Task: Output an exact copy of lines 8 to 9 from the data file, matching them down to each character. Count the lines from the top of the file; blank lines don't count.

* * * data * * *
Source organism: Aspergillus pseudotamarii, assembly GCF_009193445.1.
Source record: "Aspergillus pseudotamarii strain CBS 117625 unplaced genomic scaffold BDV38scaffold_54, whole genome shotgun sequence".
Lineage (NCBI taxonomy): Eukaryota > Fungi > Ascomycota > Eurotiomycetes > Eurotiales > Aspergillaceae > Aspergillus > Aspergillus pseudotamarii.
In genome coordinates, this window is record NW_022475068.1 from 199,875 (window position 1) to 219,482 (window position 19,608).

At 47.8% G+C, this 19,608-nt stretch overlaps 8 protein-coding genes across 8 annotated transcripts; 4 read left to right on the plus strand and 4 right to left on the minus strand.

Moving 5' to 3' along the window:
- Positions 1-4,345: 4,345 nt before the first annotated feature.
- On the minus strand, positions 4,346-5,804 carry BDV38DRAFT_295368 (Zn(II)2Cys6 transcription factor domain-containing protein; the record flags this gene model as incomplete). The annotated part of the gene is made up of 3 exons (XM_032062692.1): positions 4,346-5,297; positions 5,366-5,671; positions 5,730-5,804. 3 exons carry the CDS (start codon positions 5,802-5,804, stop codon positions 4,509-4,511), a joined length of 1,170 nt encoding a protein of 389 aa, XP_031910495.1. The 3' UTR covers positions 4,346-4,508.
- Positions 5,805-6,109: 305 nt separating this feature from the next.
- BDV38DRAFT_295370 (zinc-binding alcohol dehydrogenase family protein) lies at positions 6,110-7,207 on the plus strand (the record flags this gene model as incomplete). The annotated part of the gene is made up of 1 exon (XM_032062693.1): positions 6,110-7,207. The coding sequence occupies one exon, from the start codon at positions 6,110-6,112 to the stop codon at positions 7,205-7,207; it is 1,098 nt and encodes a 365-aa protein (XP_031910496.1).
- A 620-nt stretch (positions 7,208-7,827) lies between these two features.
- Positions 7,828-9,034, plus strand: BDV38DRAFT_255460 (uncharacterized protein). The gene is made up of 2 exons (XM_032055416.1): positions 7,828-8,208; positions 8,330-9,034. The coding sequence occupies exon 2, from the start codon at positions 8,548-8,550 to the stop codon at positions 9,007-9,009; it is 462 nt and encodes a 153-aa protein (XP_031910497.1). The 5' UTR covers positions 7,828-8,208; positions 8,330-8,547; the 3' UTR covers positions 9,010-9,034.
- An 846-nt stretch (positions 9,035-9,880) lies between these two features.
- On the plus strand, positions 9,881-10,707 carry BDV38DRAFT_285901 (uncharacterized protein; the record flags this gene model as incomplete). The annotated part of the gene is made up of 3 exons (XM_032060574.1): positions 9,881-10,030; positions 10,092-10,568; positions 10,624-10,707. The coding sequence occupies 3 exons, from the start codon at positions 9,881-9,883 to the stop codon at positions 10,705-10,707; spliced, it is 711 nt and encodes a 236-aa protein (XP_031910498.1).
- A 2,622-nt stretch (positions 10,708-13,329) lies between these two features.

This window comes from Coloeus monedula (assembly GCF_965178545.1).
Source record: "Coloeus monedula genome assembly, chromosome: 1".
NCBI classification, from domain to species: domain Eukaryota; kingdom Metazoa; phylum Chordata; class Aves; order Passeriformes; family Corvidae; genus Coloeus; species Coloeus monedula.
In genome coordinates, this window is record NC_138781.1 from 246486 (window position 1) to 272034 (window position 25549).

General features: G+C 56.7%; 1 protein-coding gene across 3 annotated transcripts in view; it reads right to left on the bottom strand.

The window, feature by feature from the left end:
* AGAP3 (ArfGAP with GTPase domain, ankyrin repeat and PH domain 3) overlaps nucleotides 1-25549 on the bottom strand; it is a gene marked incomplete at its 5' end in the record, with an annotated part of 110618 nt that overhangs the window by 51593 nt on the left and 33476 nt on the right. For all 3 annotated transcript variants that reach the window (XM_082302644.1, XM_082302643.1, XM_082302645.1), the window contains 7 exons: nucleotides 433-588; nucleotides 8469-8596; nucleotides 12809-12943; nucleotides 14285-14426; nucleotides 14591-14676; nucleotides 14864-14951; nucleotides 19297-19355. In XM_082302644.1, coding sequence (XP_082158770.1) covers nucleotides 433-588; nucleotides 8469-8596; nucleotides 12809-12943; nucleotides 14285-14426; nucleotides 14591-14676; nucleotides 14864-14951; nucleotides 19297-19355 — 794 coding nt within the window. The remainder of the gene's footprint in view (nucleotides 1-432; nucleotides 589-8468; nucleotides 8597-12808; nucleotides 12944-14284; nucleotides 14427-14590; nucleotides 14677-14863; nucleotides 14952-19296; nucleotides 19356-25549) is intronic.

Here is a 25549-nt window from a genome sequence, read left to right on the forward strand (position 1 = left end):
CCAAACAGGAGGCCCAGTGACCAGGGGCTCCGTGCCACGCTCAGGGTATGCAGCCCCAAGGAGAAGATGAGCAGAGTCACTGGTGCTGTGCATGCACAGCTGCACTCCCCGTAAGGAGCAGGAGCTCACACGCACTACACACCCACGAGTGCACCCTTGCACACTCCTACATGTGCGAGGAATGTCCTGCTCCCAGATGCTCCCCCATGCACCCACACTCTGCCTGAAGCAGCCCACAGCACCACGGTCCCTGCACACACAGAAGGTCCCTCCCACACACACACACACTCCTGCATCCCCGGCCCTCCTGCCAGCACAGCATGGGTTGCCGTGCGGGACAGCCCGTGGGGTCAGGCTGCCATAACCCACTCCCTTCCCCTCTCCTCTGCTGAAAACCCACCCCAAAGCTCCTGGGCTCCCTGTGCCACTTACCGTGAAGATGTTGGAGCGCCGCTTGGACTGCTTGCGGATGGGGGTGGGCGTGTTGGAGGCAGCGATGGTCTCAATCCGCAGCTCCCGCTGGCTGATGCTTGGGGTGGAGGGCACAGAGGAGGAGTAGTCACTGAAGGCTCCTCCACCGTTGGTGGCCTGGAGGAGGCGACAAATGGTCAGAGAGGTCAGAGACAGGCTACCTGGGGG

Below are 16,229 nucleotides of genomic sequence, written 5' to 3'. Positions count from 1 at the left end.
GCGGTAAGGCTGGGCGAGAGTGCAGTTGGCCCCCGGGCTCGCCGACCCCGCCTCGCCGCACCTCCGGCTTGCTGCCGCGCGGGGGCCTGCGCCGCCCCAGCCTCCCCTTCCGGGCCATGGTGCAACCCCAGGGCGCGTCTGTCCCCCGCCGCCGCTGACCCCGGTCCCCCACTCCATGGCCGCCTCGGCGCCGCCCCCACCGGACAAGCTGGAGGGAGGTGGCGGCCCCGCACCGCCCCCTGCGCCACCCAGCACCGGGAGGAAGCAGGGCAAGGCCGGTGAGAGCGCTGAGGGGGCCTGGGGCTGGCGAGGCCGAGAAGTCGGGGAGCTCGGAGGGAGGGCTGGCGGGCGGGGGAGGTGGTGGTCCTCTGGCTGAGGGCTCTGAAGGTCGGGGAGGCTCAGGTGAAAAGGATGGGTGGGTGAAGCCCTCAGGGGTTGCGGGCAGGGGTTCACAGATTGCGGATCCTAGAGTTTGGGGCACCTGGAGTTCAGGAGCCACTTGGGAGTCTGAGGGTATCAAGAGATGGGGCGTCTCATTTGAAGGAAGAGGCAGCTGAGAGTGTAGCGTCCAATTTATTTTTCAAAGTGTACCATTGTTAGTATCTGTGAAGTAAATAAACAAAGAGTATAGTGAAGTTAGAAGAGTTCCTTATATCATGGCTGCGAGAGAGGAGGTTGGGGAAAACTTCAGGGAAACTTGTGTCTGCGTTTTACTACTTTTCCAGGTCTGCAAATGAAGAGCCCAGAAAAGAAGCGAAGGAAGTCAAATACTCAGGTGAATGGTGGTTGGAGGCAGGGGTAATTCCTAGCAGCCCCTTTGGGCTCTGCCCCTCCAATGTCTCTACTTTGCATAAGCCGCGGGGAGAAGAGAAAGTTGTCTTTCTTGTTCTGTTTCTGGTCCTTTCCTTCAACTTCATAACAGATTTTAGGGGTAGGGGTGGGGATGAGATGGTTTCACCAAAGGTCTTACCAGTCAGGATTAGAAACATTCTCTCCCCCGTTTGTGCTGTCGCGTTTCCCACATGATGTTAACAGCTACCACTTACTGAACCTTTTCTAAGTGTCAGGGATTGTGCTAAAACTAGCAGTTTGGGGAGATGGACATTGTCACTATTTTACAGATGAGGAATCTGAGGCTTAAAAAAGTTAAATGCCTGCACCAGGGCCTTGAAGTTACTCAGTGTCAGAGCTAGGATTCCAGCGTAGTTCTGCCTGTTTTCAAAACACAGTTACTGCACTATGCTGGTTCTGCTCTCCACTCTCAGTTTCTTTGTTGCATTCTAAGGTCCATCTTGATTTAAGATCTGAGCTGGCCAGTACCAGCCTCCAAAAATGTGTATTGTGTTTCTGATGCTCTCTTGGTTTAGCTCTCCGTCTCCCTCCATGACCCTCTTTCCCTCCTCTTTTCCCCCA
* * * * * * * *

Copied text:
- On the minus strand, positions 4,346-5,804 carry BDV38DRAFT_295368 (Zn(II)2Cys6 transcription factor domain-containing protein; the record flags this gene model as incomplete). The annotated part of the gene is made up of 3 exons (XM_032062692.1): positions 4,346-5,297; positions 5,366-5,671; positions 5,730-5,804. 3 exons carry the CDS (start codon positions 5,802-5,804, stop codon positions 4,509-4,511), a joined length of 1,170 nt encoding a protein of 389 aa, XP_031910495.1. The 3' UTR covers positions 4,346-4,508.
- Positions 5,805-6,109: 305 nt separating this feature from the next.